“You see!” Stephen tapped the documents spread out on Darcy’s desk. Bingley and Gardiner had joined him, as well as his great-uncle Reginald, a judge.
“Uncle,” Darcy turned to the elderly man. “Father’s will is clear, as is the law. Even if there is a question of my paternity, the union between Lady Anne Fitzwilliam and George Darcy was legal and binding. Any children she bore would be considered his.”
Reginald Darcy took out a pair of spectacles from his breast pocket and perused the papers. Copies of the deed willing it to only heirs of the body of Arthur D’Arcy in the Twelfth Century, a signed affidavit from a footman named Nick Huggins declaring himself as the father of a bastard born to Lady Anne Darcy, and of Stephen’s official petition to the courts.
“Why would you do this?” Darcy asked his cousin. “What inspired you to look into these things?”
Stephen snickered. “There were plenty of rumours when you arrived at Pemberley at eight years old. Lady Anne had been sent away. Everyone knew.”
“Then why wait so long?” Darcy persevered. “There is no reason for secrecy now.”
“Father left a letter to me. He confessed to an affair with your mother. Georgiana is his. He did not want me to marry my sister.”
Darcy listened in awestruck silence as his chest hammered. His father’s brother passed away while Georgiana was at Ramsgate. Never very close to his Darcy relations, he left the area directly after the funeral. He had thought Stephen glared at him with more than the usual animosity at the time and now he understood why. While George Darcy’s will left his brother and that family the use of the dower house and an allowance, they should have been the heirs of Pemberley.
“My boy,” Uncle Reginald turned to Darcy, “I am sorry, but these look authentic. You will have to appear before a court and listen to their findings.”
“No!” Bingley shouted. “Darcy has been a fair master for years. George Darcy intended it, even named him as heir.”
Reginald shook his head. “The contract on the deed might preclude any legalities my nephew had for his wife’s children or his will. If they can prove before a jury that Fitzwilliam is not George’s son…”
“Why now?” Darcy asked softly. “Why now? You could have brought this for anytime since you filed.”
Stephen sneered. “Is it not obvious? I only wanted to press my rights before the jury ruled once you started wasting all of Pemberley’s coffers!” He pulled another paper from his other breast pocket and laid it on the table.
Darcy stared unblinkingly at the papers. A notice of eviction. He and Georgiana had to quit Pemberley until after the case came to court. He no longer had control of Pemberley funds. Nor did he have access to any of the monies he had invested. All he had rights to now was the thirty thousand pounds from Lady Anne Fitzwilliam which had been set aside for daughters and lesser sons.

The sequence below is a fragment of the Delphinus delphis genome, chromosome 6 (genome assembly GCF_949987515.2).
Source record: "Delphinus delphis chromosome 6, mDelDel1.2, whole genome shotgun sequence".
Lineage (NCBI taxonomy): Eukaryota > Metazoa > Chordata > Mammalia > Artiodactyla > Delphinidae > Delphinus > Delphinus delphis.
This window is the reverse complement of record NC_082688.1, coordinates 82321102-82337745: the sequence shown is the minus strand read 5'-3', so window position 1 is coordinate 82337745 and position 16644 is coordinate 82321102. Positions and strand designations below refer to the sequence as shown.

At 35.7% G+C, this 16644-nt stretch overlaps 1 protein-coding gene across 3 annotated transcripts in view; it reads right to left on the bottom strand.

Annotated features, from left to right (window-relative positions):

Darcy fell back in his chair, the next many minutes a blur to him. The others offered words of comfort and condolences. They haggled with Stephen who would allow them only three days’ time to vacate the premises. Finally, they made him leave. Darcy said nothing as Bingley and Gardiner offered him their homes.
“Elizabeth,” he mumbled. He needed to see her. This changed everything.
Bingley and Gardiner exchanged looks and then left. A short while later, there was a quiet knock on his door. The first he had moved in nearly an hour was to open his library door to find Elizabeth looking worried. One glance at him and she launched herself into his arms. Darcy squeezed her to him tightly and shut the door.
“I cannot believe that awful man. Why would he say such things, so publicly, before your neighbours?”
Darcy said nothing, only pressed kisses in her hair. He had deserved this, for years of pretending. Now the world would know, and if he thought the loss of reputation would be the most significant repercussion of Society knowing the truth about him, it was nothing compared with losing the gift of Elizabeth in his arms.
“You are trembling,” she said and pulled him to the sofa. She pushed him down onto it and climbed into his lap. Pressing kisses to his face, she repeated words of love.
“Elizabeth,” Darcy grasped her hands and disentangled them from his neck. “You know what must happen, do you not?”
“No,” Elizabeth whispered and shook her head.
“I am losing Pemberley.”
Elizabeth shook her head again, “No.” The word was more forceful this time.
“My uncle looked over the documents. Everything is there. I never should have inherited.”
“No!” Elizabeth nearly shouted and burst into tears.
He was about to explain again, but he came up short. Elizabeth was intelligent, she understood what he had said. She was not overwrought at the prospect of him losing Pemberley—although he believed she had come to love it—she perceived what he intended to say next.
“No,” she said and broke her hands free to wrap around his neck again. “I will not let you push me aside. I will marry you with no money to your name.”
She tightened her hold on him and nuzzled his neck, pressing kisses to his jaw line. “You are mine, and I am yours, and that is enough.”
Whatever stupid, foolish, noble thoughts he had vanished. Elizabeth was his life and his home. Riches might come and go, but the love of this woman was worth far more than a king’s ransom.
“Shh,” he said as he stroked her back. “We will be together. Nothing will separate us now.”
“Promise me,” Elizabeth demanded.
“I promise to marry you, Elizabeth Bennet, if you will still have me with nought but a few hundred a year and no house.”